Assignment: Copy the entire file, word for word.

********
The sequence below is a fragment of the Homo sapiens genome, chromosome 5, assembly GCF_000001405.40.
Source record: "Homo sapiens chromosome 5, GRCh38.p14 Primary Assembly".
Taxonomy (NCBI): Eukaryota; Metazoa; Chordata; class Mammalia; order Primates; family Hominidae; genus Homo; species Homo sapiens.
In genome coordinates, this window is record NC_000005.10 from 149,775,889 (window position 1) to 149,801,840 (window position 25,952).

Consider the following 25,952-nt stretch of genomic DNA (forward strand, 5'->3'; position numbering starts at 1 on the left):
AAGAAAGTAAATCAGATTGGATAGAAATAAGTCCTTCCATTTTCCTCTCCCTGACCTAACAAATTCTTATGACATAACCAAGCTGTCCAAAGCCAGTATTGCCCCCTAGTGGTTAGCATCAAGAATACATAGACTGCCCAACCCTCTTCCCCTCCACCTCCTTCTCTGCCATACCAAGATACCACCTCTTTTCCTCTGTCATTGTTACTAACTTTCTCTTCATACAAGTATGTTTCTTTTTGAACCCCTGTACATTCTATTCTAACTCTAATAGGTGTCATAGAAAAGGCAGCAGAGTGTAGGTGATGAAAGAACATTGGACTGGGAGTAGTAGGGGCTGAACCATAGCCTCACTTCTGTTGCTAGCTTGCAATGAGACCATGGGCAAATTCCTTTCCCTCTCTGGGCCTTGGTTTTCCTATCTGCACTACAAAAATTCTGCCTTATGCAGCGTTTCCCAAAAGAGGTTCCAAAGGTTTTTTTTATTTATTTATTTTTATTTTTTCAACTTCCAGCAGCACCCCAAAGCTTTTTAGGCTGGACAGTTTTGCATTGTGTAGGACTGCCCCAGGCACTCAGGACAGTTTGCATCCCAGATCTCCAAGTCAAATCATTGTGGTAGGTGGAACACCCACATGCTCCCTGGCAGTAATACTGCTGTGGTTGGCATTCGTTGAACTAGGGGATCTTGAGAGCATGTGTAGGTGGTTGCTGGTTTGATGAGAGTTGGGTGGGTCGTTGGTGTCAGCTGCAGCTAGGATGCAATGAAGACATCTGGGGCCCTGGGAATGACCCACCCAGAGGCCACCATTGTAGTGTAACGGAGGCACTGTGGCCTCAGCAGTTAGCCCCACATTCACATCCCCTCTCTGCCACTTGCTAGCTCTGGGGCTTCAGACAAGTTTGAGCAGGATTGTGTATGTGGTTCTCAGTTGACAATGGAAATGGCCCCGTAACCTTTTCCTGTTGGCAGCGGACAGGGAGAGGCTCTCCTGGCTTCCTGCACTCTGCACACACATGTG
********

The sequence below is a fragment of the Homo sapiens genome, chromosome 5, assembly GCF_000001405.40.
Source record: "Homo sapiens chromosome 5, GRCh38.p14 Primary Assembly".
Taxonomy (NCBI): Eukaryota; Metazoa; Chordata; class Mammalia; order Primates; family Hominidae; genus Homo; species Homo sapiens.
In genome coordinates, this window is record NC_000005.10 from 149,775,889 (window position 1) to 149,801,840 (window position 25,952).

Consider the following 25,952-nt stretch of genomic DNA (forward strand, 5'->3'; position numbering starts at 1 on the left):
AAGAAAGTAAATCAGATTGGATAGAAATAAGTCCTTCCATTTTCCTCTCCCTGACCTAACAAATTCTTATGACATAACCAAGCTGTCCAAAGCCAGTATTGCCCCCTAGTGGTTAGCATCAAGAATACATAGACTGCCCAACCCTCTTCCCCTCCACCTCCTTCTCTGCCATACCAAGATACCACCTCTTTTCCTCTGTCATTGTTACTAACTTTCTCTTCATACAAGTATGTTTCTTTTTGAACCCCTGTACATTCTATTCTAACTCTAATAGGTGTCATAGAAAAGGCAGCAGAGTGTAGGTGATGAAAGAACATTGGACTGGGAGTAGTAGGGGCTGAACCATAGCCTCACTTCTGTTGCTAGCTTGCAATGAGACCATGGGCAAATTCCTTTCCCTCTCTGGGCCTTGGTTTTCCTATCTGCACTACAAAAATTCTGCCTTATGCAGCGTTTCCCAAAAGAGGTTCCAAAGGTTTTTTTTATTTATTTATTTTTATTTTTTCAACTTCCAGCAGCACCCCAAAGCTTTTTAGGCTGGACAGTTTTGCATTGTGTAGGACTGCCCCAGGCACTCAGGACAGTTTGCATCCCAGATCTCCAAGTCAAATCATTGTGGTAGGTGGAACACCCACATGCTCCCTGGCAGTAATACTGCTGTGGTTGGCATTCGTTGAACTAGGGGATCTTGAGAGCATGTGTAGGTGGTTGCTGGTTTGATGAGAGTTGGGTGGGTCGTTGGTGTCAGCTGCAGCTAGGATGCAATGAAGACATCTGGGGCCCTGGGAATGACCCACCCAGAGGCCACCATTGTAGTGTAACGGAGGCACTGTGGCCTCAGCAGTTAGCCCCACATTCACATCCCCTCTCTGCCACTTGCTAGCTCTGGGGCTTCAGACAAGTTTGAGCAGGATTGTGTATGTGGTTCTCAGTTGACAATGGAAATGGCCCCGTAACCTTTTCCTGTTGGCAGCGGACAGGGAGAGGCTCTCCTGGCTTCCTGCACTCTGCACACACATGTG